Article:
I'm a man in search of his true self. How archetypically American can you get? Everybody's looking for his true self. We're all trying to fulfil ourselves, understand ourselves, get a hold on ourselves, explore ourselves, expand ourselves. Ever since we've dispensed with God, we've got nothing but ourselves. From the novel Altered States by Paddy Chayevsky
Eddie Jessup (William Hurt) is a psycho-physiologist who in 1967 is probing his own altered states of consciousness in an isolation tank, first in New York and then at Harvard. His assistant, Arthur Rosenberg, wires him to EEG and EKG equipment and tape records his accounts of what he is seeing, feeling, and experiencing. His wife Emily, an anthropologist, and Dr. Parrish, a colleague, are concerned about Eddie's obsessive desire to locate in his inner space-time "the first self" and ultimate truth.

Jessup travels to Mexico where he takes part in a sacred mushroom ceremony performed by primitive Indians. The drug intensifies his journey backwards into time. He returns to Harvard and uses the mushroom potion in conjunction with his tank experiments. He hallucinates into a primitive stage of human development. Jessup then brings his ape being into the present and goes on a rampage, killing a security guard and escaping to the zoo grounds in Boston. Realizing his sanity has snapped, Jessup reprograms his love for Emily and defuses his animal self.

Source: Frederic and Mary Ann Brussat Film Review


Edward Jessup is a university professor of abnormal psychology who, while studying schizophrenia, begins to think that "our other states of consciousness are as real as our waking states."  Jessup begins experimenting with sensory deprivation using a flotation tank, aided by two like-minded researchers, Parrish and Rosenberg. At a faculty party he meets fellow "wonder kid" Emily and the two eventually marry.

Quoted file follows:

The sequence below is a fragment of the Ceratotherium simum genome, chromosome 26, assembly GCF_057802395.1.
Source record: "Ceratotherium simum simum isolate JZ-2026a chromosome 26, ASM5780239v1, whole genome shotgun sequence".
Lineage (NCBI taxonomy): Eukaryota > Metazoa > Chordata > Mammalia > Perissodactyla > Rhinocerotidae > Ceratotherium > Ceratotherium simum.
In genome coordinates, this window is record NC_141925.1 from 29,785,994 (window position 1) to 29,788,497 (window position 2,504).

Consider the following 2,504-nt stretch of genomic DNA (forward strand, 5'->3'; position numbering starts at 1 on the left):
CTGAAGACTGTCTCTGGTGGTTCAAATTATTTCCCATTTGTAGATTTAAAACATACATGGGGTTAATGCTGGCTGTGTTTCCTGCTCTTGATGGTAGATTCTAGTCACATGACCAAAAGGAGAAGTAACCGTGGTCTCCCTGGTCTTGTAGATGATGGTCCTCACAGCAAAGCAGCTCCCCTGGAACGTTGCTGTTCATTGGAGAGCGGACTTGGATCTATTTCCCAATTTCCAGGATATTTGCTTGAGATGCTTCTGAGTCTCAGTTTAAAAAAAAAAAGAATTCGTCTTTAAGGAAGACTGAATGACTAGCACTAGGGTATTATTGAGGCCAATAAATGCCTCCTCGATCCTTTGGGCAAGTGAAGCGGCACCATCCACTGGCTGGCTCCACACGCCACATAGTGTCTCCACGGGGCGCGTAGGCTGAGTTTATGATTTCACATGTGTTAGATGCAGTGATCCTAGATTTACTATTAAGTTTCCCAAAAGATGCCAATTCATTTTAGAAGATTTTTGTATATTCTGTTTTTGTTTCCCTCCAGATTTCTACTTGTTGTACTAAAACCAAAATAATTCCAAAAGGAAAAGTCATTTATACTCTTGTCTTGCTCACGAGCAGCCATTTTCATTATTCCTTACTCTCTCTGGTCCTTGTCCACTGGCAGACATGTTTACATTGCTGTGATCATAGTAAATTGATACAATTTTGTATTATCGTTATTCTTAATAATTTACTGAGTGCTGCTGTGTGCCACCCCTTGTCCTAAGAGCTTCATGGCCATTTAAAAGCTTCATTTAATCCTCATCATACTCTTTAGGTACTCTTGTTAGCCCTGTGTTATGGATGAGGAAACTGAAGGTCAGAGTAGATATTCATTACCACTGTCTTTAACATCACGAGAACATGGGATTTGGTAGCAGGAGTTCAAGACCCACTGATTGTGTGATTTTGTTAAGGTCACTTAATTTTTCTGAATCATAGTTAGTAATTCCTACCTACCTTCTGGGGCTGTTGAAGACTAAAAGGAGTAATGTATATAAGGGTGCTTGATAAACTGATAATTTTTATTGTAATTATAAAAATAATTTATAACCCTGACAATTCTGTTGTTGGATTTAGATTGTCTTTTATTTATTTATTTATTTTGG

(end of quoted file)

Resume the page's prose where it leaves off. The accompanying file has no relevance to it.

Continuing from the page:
When Edward hears of a Mexican tribe that experiences shared illusion states, he travels to Mexico to participate in what is apparently an AyahuascaCeremony. During the walk into the bush his guide states that the indigenous tribe they are meeting works with Amanita muscaria which they are collecting for next year's ceremonies. An indigenous elder is seen with Banisteriopsis caapi root in his hand prior to cutting Jessup's hand, adding blood to the mixture he is preparing. Immediately after consumption Edward experiences bizarre, intense imagery. He returns to the U.S. with a tincture and begins taking it orally before each session in the flotation tank where he experiences a series of increasingly drastic psychological and physical transformations.

Edward's mind experiments cause him to experience actual, physical biological devolution. At one stage he emerges from the isolation tank as a feral and curiously small-statured, light-skinned Primitive Man. The rest of the team becomes highly concerned about the experiments, but Edward is adamant about continuing. In a subsequent experiment he is regressed into a mostly amorphous mass of conscious, primordial matter.

It is only the physical intervention of his wife Emily which brings him back from this latter, shocking transformation in which he seems poised on the brink of becoming a non-physical form of proto-consciousness and possibly disappearing from our version of reality altogether.
Edward begins to experience episodes of involuntary spontaneous temporary partial devolution, outside of the isolation tank and without the intake of additional doses of the hallucinogenic tincture. His early reaction is more one of fascination than concern, but as his priorities gradually change due to Emily's determination to keep from losing him, he finally begins to act like someone who values his humanity


Unlike the modern fiction in books and movies, Metamorphoses; Shap-shifting; Transformation, no mention of drugs in Ancient Myths or Folklore being used except for the Norsemen/ Viking Beserkers who would chew some kind of nut or drink some brewed potion and then, dressing as Wolves (hence Lycanthropy) or eve Bear fur would launch themselves into battle psychologically becoming the animal worse skin they adorned.

In Mythology:

In Greek mythology, shape-shifting is often a punishment from the gods to humans who crossed them. Zeus transformed Lycaon into a wolf (hence Lycanthropy) as a punishment for killing his children, in some versions of the myth.

Athena transformed Arachne into a spider for challenging her as a weaver and/or weaving a tapestry that insulted the gods.